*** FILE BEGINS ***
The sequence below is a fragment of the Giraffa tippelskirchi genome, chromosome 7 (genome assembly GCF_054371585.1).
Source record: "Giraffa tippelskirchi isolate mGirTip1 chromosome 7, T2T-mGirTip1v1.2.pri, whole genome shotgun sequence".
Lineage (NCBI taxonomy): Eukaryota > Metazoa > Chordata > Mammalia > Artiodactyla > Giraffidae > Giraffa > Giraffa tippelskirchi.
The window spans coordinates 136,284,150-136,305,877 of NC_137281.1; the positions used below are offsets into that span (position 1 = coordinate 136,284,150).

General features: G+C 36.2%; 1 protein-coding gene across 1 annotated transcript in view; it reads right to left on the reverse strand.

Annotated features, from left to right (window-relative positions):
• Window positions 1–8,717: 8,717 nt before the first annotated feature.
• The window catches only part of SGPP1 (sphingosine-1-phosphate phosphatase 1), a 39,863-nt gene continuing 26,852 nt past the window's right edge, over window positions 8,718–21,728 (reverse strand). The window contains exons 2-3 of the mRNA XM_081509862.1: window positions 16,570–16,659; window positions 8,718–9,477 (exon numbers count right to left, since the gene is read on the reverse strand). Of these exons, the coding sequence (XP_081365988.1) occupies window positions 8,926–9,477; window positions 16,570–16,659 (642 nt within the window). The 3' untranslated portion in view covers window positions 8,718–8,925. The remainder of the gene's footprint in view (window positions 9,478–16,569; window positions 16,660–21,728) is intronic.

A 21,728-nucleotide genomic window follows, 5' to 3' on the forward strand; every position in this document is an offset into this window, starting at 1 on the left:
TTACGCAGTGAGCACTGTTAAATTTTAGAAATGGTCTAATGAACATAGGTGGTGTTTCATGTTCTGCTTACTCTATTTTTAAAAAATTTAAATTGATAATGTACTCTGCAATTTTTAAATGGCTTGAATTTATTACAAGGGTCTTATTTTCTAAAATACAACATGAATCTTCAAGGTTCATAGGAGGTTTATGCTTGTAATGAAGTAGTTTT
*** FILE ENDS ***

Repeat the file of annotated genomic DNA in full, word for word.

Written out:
The sequence below is a fragment of the Giraffa tippelskirchi genome, chromosome 7 (genome assembly GCF_054371585.1).
Source record: "Giraffa tippelskirchi isolate mGirTip1 chromosome 7, T2T-mGirTip1v1.2.pri, whole genome shotgun sequence".
Lineage (NCBI taxonomy): Eukaryota > Metazoa > Chordata > Mammalia > Artiodactyla > Giraffidae > Giraffa > Giraffa tippelskirchi.
The window spans coordinates 136,284,150-136,305,877 of NC_137281.1; the positions used below are offsets into that span (position 1 = coordinate 136,284,150).

General features: G+C 36.2%; 1 protein-coding gene across 1 annotated transcript in view; it reads right to left on the reverse strand.

Annotated features, from left to right (window-relative positions):
• Window positions 1–8,717: 8,717 nt before the first annotated feature.
• The window catches only part of SGPP1 (sphingosine-1-phosphate phosphatase 1), a 39,863-nt gene continuing 26,852 nt past the window's right edge, over window positions 8,718–21,728 (reverse strand). The window contains exons 2-3 of the mRNA XM_081509862.1: window positions 16,570–16,659; window positions 8,718–9,477 (exon numbers count right to left, since the gene is read on the reverse strand). Of these exons, the coding sequence (XP_081365988.1) occupies window positions 8,926–9,477; window positions 16,570–16,659 (642 nt within the window). The 3' untranslated portion in view covers window positions 8,718–8,925. The remainder of the gene's footprint in view (window positions 9,478–16,569; window positions 16,660–21,728) is intronic.

A 21,728-nucleotide genomic window follows, 5' to 3' on the forward strand; every position in this document is an offset into this window, starting at 1 on the left:
TTACGCAGTGAGCACTGTTAAATTTTAGAAATGGTCTAATGAACATAGGTGGTGTTTCATGTTCTGCTTACTCTATTTTTAAAAAATTTAAATTGATAATGTACTCTGCAATTTTTAAATGGCTTGAATTTATTACAAGGGTCTTATTTTCTAAAATACAACATGAATCTTCAAGGTTCATAGGAGGTTTATGCTTGTAATGAAGTAGTTTT